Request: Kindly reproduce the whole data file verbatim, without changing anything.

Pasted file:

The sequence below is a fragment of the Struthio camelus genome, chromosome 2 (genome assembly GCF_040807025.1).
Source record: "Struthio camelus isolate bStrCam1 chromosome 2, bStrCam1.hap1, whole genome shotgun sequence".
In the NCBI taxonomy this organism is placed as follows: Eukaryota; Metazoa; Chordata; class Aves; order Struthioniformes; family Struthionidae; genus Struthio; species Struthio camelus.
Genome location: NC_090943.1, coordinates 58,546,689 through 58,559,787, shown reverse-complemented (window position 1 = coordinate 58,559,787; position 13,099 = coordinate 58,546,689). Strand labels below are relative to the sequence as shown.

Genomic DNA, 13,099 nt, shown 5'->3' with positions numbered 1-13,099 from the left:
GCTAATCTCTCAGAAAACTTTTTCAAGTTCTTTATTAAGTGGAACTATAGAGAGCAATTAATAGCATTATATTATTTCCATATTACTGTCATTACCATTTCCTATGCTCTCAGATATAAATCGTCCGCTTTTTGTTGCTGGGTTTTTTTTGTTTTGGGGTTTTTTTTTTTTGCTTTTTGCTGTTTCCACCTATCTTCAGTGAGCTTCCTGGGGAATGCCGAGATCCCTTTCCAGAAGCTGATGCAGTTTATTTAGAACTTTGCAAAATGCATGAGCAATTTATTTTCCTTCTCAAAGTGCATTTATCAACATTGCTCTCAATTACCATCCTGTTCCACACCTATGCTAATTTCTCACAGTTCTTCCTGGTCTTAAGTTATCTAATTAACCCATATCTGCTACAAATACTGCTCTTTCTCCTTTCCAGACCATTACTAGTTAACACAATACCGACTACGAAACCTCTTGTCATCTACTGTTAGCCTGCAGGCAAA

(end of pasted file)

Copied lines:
The sequence below is a fragment of the Struthio camelus genome, chromosome 2 (genome assembly GCF_040807025.1).
Source record: "Struthio camelus isolate bStrCam1 chromosome 2, bStrCam1.hap1, whole genome shotgun sequence".
In the NCBI taxonomy this organism is placed as follows: Eukaryota; Metazoa; Chordata; class Aves; order Struthioniformes; family Struthionidae; genus Struthio; species Struthio camelus.
Genome location: NC_090943.1, coordinates 58,546,689 through 58,559,787, shown reverse-complemented (window position 1 = coordinate 58,559,787; position 13,099 = coordinate 58,546,689). Strand labels below are relative to the sequence as shown.

Genomic DNA, 13,099 nt, shown 5'->3' with positions numbered 1-13,099 from the left:
GCTAATCTCTCAGAAAACTTTTTCAAGTTCTTTATTAAGTGGAACTATAGAGAGCAATTAATAGCATTATATTATTTCCATATTACTGTCATTACCATTTCCTATGCTCTCAGATATAAATCGTCCGCTTTTTGTTGCTGGGTTTTTTTTGTTTTGGGGTTTTTTTTTTTTGCTTTTTGCTGTTTCCACCTATCTTCAGTGAGCTTCCTGGGGAATGCCGAGATCCCTTTCCAGAAGCTGATGCAGTTTATTTAGAACTTTGCAAAATGCATGAGCAATTTATTTTCCTTCTCAAAGTGCATTTATCAACATTGCTCTCAATTACCATCCTGTTCCACACCTATGCTAATTTCTCACAGTTCTTCCTGGTCTTAAGTTATCTAATTAACCCATATCTGCTACAAATACTGCTCTTTCTCCTTTCCAGACCATTACTAGTTAACACAATACCGACTACGAAACCTCTTGTCATCTACTGTTAGCCTGCAGGCAAA